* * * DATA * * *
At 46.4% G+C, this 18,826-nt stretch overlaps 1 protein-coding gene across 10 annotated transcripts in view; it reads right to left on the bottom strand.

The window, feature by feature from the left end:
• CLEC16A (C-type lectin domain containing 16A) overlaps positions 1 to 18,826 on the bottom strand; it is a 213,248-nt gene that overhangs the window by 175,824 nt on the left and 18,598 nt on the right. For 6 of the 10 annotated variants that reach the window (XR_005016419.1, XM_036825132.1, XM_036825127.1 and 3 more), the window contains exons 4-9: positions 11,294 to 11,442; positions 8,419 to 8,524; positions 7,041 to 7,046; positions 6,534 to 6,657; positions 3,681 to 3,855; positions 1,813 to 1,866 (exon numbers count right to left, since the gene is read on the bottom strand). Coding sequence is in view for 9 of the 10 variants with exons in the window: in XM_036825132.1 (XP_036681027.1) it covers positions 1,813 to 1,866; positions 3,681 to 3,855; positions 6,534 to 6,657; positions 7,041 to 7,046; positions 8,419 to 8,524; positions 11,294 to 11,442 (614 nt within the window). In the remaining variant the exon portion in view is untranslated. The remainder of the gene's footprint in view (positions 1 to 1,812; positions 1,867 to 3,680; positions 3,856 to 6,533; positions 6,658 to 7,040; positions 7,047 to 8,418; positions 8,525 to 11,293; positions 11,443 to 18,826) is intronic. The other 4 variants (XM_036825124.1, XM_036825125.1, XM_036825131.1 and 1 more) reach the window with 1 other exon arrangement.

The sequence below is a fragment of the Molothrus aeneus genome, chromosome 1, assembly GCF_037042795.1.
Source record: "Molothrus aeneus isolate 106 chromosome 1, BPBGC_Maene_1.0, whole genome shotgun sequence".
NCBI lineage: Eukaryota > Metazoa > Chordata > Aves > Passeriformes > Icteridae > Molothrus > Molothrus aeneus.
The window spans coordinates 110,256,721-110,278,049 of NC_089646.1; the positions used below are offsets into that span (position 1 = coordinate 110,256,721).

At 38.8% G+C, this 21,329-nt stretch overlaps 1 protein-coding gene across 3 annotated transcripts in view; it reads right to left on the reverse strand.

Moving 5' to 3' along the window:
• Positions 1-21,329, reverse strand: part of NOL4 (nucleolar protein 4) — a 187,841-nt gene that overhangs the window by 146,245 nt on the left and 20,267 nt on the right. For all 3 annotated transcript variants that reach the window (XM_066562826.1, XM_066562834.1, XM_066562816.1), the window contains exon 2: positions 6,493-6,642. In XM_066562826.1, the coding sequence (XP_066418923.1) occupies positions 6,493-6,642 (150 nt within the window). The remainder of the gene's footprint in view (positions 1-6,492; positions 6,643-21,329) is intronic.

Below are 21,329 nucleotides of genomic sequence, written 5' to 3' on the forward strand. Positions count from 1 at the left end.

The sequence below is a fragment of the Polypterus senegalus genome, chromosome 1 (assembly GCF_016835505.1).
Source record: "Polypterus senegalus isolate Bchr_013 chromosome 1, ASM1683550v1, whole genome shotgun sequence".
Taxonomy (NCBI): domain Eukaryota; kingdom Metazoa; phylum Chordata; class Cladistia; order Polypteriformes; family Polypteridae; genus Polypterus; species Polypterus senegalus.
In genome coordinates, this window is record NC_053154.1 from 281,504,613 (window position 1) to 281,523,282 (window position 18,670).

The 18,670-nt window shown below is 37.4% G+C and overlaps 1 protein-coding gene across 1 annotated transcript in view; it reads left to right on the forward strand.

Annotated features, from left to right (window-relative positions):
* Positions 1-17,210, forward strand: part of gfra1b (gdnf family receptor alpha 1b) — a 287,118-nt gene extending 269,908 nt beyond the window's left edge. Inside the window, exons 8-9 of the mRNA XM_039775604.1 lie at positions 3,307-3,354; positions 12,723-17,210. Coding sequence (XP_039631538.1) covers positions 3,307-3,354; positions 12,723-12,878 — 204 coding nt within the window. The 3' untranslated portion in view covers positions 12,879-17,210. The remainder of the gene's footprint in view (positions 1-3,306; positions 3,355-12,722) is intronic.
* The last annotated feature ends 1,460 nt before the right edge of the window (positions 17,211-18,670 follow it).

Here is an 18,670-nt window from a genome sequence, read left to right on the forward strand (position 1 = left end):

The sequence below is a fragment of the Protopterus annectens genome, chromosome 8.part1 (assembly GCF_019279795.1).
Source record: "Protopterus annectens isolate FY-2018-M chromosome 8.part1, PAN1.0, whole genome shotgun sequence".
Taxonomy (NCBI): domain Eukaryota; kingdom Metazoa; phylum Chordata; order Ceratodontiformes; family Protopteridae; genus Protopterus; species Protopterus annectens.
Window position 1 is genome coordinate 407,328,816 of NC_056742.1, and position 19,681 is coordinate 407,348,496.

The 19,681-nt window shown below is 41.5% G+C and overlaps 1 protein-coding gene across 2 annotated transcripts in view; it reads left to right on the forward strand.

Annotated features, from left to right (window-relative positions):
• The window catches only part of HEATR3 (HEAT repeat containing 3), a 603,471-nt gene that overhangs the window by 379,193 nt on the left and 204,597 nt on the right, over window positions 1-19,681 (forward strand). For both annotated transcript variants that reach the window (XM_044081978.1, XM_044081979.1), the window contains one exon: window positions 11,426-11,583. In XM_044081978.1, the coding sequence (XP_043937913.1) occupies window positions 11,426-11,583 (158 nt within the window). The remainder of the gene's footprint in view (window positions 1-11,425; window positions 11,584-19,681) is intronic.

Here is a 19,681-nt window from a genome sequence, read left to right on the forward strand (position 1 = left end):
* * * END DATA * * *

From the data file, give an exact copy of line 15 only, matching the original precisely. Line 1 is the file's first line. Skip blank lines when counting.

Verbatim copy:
In genome coordinates, this window is record NC_053154.1 from 281,504,613 (window position 1) to 281,523,282 (window position 18,670).